There was also back to basics. We do not hear much about that now. We used to hear of it all the time. We were attacked for having a soundbite of the day or the week, but the Government's soundbite used to be back to basics. We know what went wrong with that. We know about the sleaze that was exposed, the concern that was expressed and the parrot-like repetition of back to basics beliefs, which seemed rather strange in the light of what was happening.

I have chosen two examples, but other equally daft ideas were dismantled and discarded and bit the dust in the same way as the cones hotline and back to basics. Although all those ideas were discarded, some of the policies of the past 16 years, and the past few years in particular, are continuing to bite hard on the way of life of the people we represent.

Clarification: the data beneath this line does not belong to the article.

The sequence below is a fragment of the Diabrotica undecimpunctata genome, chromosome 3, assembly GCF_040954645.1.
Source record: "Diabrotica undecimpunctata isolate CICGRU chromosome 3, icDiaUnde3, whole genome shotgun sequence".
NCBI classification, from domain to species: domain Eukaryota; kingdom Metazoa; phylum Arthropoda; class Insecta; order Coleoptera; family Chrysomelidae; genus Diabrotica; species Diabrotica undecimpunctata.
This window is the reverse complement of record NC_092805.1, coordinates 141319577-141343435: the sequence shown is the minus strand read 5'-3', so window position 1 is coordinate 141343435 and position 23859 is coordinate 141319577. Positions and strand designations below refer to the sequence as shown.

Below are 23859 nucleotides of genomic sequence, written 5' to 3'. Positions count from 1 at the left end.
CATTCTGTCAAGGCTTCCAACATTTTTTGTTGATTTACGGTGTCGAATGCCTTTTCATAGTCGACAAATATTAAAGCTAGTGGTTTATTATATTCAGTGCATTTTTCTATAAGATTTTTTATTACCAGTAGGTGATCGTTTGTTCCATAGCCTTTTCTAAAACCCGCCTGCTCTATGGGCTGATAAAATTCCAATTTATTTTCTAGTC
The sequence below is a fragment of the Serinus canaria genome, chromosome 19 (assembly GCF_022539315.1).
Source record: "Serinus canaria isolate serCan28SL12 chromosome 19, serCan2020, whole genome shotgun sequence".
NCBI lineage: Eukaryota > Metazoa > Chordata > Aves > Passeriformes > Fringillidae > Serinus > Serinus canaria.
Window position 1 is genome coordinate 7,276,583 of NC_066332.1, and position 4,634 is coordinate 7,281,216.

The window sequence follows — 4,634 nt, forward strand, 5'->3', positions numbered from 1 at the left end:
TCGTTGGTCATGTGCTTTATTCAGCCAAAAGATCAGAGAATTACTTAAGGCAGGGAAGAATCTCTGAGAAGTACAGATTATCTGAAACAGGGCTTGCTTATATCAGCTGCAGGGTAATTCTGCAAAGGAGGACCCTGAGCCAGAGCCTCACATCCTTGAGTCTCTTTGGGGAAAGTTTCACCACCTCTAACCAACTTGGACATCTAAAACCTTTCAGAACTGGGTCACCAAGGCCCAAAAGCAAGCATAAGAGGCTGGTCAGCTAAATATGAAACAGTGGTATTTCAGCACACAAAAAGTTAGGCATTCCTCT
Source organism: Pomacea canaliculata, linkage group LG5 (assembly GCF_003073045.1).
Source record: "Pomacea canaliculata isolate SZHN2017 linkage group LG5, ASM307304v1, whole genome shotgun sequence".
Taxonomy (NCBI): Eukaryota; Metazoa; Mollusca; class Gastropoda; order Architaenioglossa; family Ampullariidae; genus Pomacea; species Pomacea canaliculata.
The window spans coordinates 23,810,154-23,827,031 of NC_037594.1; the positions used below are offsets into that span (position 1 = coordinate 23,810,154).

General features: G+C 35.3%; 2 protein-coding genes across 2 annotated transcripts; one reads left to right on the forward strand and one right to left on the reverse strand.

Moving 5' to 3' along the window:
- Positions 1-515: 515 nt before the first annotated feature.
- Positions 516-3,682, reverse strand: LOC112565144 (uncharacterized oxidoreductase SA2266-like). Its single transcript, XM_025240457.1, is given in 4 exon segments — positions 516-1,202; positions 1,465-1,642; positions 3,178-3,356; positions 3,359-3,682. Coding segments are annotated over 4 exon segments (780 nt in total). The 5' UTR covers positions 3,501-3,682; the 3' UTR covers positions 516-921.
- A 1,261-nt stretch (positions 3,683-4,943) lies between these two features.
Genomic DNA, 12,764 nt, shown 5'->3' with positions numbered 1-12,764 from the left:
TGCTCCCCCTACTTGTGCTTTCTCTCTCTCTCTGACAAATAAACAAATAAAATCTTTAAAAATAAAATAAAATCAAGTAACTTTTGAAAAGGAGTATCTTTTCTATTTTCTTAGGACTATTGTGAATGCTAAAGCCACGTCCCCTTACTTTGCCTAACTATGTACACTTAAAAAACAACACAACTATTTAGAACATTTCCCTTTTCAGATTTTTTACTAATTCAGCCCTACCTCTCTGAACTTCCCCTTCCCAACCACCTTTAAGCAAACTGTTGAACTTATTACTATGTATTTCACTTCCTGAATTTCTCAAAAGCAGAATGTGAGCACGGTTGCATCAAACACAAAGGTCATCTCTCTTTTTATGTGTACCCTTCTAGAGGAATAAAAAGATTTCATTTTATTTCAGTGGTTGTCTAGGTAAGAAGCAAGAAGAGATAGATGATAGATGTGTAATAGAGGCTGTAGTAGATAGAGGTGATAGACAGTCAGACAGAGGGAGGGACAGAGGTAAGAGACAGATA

Rail privatisation is an absolute disaster, but it is still going ahead. It was described by one late hon. Member as the poll tax on wheels. The whole process has been a total disaster. Now there is not even a timetable of the trains running in Britain. Crash follows crash on the rail

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network. No connections are now guaranteed. The running times have been lengthened to make sure that the trains arrive on time occasionally and the people who were heralded as the saviour of the railway--those in private enterprise--are pulling out day after day. That failure continues to haunt Conservative Members.